International Monetary Fund

September 10, 1998
The financial news coming out of Russia and its impact on our economy has brought renewed calls for increased funding of the International Monetary Fund. Speaker Newt Gingrich called for increased funding of the IMF and predicted that the deadlocked Congress would ultimately approve the additional $17.9 billion. Critics argue that what has been happening in Russia argues against IMF funding.

Part of the debate surrounds the soundness of investment. That argument goes back to the 1994 bailout of Mexico. The Mexican model said that if speculative, high-priced loans went bad, the U.S. Treasury and the IMF would step up and bail out big lenders at the expense of taxpayers. This effectively encouraged big financiers to charge ahead with reckless investments.

Now that Russia is defaulting on loans, that assumption is being called into question. And I say, it's about time. The notion that Russia was too big or perhaps too nuclear to be allowed to fail has encouraged lenders to pour scores of billions into the Kremlin. Most of these loans have vanished into budget deficits.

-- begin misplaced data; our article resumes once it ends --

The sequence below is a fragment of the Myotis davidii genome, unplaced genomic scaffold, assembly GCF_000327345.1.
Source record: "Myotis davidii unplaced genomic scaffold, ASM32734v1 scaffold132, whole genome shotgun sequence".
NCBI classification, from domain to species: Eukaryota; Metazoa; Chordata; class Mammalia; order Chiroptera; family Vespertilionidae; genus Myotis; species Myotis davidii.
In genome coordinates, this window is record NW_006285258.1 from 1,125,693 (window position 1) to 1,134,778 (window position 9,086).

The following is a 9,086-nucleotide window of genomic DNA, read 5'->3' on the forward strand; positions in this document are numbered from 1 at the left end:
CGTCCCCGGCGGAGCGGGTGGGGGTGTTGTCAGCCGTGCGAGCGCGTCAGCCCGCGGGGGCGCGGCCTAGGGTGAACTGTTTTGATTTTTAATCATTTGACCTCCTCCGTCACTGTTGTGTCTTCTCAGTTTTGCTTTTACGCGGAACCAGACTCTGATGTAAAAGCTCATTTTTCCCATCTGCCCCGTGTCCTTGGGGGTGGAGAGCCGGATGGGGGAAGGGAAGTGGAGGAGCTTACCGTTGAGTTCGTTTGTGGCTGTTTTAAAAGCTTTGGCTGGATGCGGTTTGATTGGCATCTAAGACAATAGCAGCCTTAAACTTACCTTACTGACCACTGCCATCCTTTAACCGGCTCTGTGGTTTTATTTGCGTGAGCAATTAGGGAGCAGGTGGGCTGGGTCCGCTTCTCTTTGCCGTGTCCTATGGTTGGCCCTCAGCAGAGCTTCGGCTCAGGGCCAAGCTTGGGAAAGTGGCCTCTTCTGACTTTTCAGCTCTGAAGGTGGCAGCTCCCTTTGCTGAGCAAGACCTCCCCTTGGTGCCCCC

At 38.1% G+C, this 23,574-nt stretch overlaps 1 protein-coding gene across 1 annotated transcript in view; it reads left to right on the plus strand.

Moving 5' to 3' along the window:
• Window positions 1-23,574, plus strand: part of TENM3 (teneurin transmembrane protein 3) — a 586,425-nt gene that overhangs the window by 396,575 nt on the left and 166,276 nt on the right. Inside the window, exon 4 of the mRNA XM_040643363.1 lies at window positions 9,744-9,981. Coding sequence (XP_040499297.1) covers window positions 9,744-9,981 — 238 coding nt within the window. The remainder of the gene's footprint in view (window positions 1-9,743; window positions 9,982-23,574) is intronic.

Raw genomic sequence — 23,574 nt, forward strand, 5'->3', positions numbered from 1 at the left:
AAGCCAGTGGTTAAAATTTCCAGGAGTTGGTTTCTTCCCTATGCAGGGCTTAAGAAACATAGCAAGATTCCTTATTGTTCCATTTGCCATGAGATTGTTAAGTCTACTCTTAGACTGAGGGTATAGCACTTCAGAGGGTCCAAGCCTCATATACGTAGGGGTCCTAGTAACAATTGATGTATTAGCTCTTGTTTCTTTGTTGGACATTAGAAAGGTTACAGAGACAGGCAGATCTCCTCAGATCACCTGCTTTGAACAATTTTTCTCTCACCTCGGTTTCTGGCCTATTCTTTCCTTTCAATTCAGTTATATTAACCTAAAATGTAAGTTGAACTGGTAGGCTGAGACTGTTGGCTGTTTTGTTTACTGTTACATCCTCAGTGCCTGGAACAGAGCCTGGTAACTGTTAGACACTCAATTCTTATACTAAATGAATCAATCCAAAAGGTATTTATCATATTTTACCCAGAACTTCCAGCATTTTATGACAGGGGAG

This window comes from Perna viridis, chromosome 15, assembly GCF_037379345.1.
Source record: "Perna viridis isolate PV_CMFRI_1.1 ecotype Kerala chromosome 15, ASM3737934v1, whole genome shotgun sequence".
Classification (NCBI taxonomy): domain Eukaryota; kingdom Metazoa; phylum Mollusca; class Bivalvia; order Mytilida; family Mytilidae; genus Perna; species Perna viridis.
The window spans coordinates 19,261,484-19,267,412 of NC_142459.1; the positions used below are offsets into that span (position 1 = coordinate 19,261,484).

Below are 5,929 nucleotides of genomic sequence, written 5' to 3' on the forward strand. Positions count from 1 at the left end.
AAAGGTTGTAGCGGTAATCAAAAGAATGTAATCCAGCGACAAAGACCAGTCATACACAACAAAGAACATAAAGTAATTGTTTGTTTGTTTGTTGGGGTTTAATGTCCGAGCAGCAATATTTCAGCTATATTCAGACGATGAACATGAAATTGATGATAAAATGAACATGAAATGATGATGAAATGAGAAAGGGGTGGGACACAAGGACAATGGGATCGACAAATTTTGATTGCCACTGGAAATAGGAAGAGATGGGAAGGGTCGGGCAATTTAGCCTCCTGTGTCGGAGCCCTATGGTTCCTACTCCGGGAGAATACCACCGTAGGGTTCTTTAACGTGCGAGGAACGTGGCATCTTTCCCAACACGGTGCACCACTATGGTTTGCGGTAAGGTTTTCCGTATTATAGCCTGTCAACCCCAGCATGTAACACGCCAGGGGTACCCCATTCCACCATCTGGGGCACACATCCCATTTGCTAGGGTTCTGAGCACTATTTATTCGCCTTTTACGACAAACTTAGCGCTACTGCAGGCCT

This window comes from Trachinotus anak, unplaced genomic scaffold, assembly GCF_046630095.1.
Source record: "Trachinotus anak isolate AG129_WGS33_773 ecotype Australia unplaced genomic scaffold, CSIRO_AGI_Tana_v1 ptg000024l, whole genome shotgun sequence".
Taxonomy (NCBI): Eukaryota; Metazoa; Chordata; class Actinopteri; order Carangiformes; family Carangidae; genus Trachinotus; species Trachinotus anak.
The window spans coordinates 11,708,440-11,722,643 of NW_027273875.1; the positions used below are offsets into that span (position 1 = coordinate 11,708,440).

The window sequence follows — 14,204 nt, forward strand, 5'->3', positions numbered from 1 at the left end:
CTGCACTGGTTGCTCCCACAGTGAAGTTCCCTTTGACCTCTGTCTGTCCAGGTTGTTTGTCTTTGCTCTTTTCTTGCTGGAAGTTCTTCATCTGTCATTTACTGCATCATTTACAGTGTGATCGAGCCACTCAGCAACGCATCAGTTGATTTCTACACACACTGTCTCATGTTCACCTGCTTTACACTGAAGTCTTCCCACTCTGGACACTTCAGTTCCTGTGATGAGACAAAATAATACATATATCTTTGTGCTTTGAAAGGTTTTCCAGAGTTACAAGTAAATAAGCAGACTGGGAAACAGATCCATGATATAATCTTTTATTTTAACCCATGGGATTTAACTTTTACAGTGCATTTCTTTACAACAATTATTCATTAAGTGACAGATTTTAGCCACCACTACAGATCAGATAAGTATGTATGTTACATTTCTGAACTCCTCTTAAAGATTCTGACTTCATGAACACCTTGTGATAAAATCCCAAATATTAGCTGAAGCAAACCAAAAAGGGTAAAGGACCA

And this experience has been replicated many times by the IMF loans when austerity and efficiency are postponed by huge infusions of capital. Congressman Dick Armey believes that these bailouts prevent market discipline on the part of lenders and debtor. He says, "The IMF has done Russia no good," arguing that they have subsidized "cronyism and corruption."

Well, the battle lines are set for a vote on increased IMF funding. But this time, Congress has a textbook case of what the IMF can or cannot do in Russia. If they look at the evidence, I think they will vote down increased funding for IMF.

I'm Kerby Anderson of Probe Ministries, and that's my opinion.

© 1998 Probe Ministries International